The cancer stem cell (CSC) theory argues that tumors have a subset of cells that initiate, maintain, and expand cancer in an affected patient. Experimental support for this theory comes from studies that identified sub-populations of cells in a tumor that have the capacity to evade common cancer treatments such as chemotherapy and radiation. Additionally, these same cells exclusively retain the capacity to initiate new disease in xenograft studies. The study of these evasive cells was initially challenging as they differentiate in standard serum-containing culture medium where they grow as a monolayer. In the past decade, methods for culturing stem cells using a serum-free medium has allowed CSCs to be maintained, where they form non-adherent multicellular spheres. Here, we cultured canine hemangiosarcoma (HSA) in both a multicellular sphere and standard monolayer system to compare gene expression using real time qRT-PCR. In our system, the monolayer cultures are a useful surrogate for differentiated tumor cells (the bulk of the tumor), while the serum-free sphere-derived cells are a surrogate for in vivo CSC. Here, we investigate differences in gene expression between these two cultures systems. The genes chosen for study have been shown to be up-regulated in CSCs from various other cancers, or normal stem cells, with minimal expression in differentiated cells. We found gene expression differences between cultures conditions which will allow it to be utilized in the study of hemangiosarcoma as well as possibly other cancers with a CSC.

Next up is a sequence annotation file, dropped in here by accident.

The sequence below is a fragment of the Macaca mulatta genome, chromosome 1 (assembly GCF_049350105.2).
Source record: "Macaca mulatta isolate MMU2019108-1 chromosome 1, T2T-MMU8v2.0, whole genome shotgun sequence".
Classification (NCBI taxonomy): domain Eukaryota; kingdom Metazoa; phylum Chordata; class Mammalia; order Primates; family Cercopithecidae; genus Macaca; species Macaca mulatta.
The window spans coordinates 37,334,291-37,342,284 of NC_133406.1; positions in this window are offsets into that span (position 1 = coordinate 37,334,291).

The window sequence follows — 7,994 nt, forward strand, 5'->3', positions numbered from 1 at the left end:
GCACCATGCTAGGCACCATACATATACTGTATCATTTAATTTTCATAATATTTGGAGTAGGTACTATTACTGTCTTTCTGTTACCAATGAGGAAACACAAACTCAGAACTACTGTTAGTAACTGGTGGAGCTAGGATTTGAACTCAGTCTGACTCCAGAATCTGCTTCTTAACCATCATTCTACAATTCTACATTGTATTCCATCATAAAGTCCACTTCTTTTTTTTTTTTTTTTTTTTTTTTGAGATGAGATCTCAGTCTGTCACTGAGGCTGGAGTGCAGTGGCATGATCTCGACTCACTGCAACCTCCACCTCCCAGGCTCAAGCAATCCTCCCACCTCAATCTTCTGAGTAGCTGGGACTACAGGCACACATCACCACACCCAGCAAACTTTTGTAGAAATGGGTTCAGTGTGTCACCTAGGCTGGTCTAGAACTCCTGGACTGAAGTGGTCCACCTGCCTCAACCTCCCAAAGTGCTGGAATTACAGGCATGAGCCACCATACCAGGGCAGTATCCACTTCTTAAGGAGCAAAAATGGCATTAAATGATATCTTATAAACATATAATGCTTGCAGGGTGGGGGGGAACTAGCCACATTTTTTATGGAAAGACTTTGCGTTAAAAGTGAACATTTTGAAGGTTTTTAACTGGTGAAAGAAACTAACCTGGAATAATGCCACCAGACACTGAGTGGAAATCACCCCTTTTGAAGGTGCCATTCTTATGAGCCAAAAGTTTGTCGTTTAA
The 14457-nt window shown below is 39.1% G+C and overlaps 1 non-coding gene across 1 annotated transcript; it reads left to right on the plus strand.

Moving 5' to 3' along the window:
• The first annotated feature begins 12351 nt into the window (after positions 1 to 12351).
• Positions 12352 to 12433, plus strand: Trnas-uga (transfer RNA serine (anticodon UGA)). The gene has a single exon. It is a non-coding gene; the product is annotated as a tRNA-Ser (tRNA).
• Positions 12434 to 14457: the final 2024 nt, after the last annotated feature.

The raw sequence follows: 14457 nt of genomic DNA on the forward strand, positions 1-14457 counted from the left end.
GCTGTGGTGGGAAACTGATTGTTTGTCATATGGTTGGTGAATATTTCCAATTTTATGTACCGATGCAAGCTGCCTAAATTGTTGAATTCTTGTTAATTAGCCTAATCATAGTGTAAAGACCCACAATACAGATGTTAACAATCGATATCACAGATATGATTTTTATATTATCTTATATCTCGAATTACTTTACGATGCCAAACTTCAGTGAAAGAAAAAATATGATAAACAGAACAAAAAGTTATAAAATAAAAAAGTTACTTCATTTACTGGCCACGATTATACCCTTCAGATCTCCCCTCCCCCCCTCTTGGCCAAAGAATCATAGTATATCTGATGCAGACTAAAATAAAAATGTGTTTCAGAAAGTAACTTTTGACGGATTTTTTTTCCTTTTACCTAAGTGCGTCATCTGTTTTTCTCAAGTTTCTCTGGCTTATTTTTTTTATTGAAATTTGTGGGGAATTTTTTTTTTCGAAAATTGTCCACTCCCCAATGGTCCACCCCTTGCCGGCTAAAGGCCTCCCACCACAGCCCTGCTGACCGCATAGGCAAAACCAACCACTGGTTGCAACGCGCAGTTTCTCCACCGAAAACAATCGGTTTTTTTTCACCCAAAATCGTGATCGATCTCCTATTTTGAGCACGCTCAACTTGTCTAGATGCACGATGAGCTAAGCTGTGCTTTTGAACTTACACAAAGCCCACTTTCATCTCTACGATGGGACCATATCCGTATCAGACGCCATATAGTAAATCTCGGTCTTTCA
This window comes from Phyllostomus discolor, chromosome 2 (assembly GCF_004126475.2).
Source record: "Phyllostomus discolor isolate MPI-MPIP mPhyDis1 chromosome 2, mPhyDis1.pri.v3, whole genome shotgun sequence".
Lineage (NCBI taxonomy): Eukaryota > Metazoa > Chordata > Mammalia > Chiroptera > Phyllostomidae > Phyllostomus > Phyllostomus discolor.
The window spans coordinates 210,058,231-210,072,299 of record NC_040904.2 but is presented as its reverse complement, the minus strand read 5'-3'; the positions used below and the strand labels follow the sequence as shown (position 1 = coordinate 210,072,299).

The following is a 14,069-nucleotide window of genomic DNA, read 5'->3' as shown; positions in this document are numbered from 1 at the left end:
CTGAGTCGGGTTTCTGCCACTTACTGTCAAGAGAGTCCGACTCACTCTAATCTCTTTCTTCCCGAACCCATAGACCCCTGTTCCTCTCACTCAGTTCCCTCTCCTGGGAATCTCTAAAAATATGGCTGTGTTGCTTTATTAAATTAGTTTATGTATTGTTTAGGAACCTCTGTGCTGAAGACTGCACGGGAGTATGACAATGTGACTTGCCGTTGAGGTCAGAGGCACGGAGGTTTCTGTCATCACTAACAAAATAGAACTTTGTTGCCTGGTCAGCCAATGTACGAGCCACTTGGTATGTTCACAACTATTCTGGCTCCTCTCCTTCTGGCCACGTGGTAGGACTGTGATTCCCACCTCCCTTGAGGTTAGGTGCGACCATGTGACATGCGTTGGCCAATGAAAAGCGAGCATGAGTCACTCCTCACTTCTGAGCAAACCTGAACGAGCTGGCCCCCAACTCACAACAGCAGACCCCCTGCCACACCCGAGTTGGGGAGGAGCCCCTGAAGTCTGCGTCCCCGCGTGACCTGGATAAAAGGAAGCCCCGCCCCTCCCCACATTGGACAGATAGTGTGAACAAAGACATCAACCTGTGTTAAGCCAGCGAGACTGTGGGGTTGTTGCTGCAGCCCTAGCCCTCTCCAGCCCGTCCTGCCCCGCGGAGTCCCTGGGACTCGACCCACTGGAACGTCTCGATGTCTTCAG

Gene expression differences between hemangiosarcoma cells in monolayer and non-adherent sphere culture.
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